RAGBRAI Recap: Day One

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[ continued from yesterday ]

We woke up on the morning of Sunday, July 22, not nearly as rested as we had hoped to be. But at least the heat of the morning meant that our tent was already nearly dry after the night's thundershower.

Our hosts provided coffee and delicious pastries, not to mention bathrooms where we could suit up and apply our No-Ad 85 SPF, our Body Glide, our Chamois Cream, our Monkey Butt. We struck our tents, and Laura and I helped pack Team Nasty's gear into the support van that would meet us in that evening's destination town, Cherokee. Two members of our subgroup, Barbara Lynn and Jenny, hopped into the two SUVs to drive back east across Iowa to the yoga retreat where they would spend the next week. Team Nasty jersey, as worn by @chavoen #RAGBRAI #jimnasty Laura, at more than one point during our months of training, had nearly made the decision to join the yoga party and leave me to bike alone. Part of her may have regretted the decision as we mounted up on our bikes and hit the road.

Colin, veteran of two previous RAGBRAIs, had explained in advance how to expect the days on the road with Team Nasty to proceed. They were a sleep-late, stay-up-late kind of team, getting on the road after the morning rush was over, and lingering for food and beer in each of the towns along the route. "You never do eighty miles in a day," he said with authority. "You do a series of eight ten-mile rides with plenty of recovery time in between."

Still, having seen the weather report, Laura and I weren't convinced that was a strategy that was going to work for us. The rest of the team was faster cyclists than we were, and neither of us particularly relished the idea of slogging through a full afternoon of triple-digit temperatures. We had resolved to leave as early as possible each day, although between everything going on at the campsite that morning and our unfamiliarity with the routine we didn't actually get underway until 8:30 am. We did get on the road before the rest of the team, but our start time was still more than two hours later than what we'd been shooting for.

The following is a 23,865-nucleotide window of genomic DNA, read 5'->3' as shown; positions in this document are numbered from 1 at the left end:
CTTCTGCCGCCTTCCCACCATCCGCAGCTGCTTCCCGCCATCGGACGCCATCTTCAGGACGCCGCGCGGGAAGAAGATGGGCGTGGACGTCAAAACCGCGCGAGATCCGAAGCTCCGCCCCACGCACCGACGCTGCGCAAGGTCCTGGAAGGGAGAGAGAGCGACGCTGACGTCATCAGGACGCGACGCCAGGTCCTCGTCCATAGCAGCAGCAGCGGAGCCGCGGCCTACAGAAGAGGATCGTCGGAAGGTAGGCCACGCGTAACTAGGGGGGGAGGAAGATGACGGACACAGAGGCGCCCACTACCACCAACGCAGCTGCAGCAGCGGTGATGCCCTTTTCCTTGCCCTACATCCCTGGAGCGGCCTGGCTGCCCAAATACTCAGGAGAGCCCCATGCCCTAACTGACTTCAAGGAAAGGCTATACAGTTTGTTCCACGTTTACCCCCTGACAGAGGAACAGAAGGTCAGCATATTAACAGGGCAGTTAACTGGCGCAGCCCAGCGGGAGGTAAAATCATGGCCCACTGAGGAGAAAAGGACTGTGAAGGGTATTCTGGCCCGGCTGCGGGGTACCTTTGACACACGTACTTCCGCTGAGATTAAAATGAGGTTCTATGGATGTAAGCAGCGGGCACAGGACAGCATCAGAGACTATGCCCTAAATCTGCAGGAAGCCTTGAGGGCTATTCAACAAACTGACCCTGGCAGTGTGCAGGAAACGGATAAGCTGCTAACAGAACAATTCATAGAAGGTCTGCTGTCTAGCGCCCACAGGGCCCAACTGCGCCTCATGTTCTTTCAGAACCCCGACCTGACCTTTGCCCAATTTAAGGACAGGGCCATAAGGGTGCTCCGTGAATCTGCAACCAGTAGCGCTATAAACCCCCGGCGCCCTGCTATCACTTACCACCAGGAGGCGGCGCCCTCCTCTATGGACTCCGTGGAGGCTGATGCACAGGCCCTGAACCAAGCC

That was fine at first. It was exciting to be on the road with dozens of other cyclists around us. On our way through town, little kids would rush to the curbs and hold out their hands for a slap as we passed. Out in the countryside, farm families had set up umbrellas and chairs to cheer as they watched the riders pass. Hand-lettered signs posted along the route promised cheap breakfasts in the upcoming town, or $1 water, or Gatorade or ice cream, or roadside Slip 'N Slide stops. No hill was insurmountable. Every downslope was exhilarating.

Only in America. Or Holland. Our first town, about ten miles along the route, was Orange City, one of those Dutch towns that celebrates it's Dutch-ness with copious tulips and windmills and wooden shoes. We grabbed a quick coffee and a water refill there on the crowded streets and continued another four miles to Alton. That's where signs had promised us a $5 breakfast of all-you-can-eat pancakes and bratwursts and scrambled-egg croissants cooked by firemen. Delicious.

It was another seven miles to Granville, and I believe it was early on that stretch of road that we saw what we presumed to be our first victim of heat stroke. A whole pace line of cyclists in identical jerseys who had passed us earlier were pulled off at the side of the road. One of them was kneeling, red-face and gasping, while others poured water over his head. (It was either heat stroke or a baptism.) A few minutes farther down the road, we all moved over into the right lane as an ambulance passed us heading back in that direction. It was the first of many ambulances that day and the next.

After Granville, we hit the slow 14-mile stretch to Marcus. Most days on RAGBRAI are laid out so the route runs about ten miles between towns, but not Day 1. I started making it a practice to buy water from roadside stands every chance I got, one to go straight into my insulated bottle, one to stash in my pannier for later just in case.

Something we would see in many towns It was not quite noon when, with relief, we spotted the water tower in the distance. (We had learned that a water tower in the distance indicated we were nearing a town. That or an American flag hanging from the extended ladder of a fire engine.) We were entering the broiling portion of the day, and a couple of miles later we were rolling into Marcus, a town singularly devoid of shade. We ate corn on the cob and watermelon and rested a while. Several times already through out the day we'd been passed by the young teenaged members of Team Nasty (Laura dubbed them the Nasty Boys), who seemed to have boundless energy, but it was in Marcus that we saw our first fellow adult Nasty. We didn't stick around long to chat.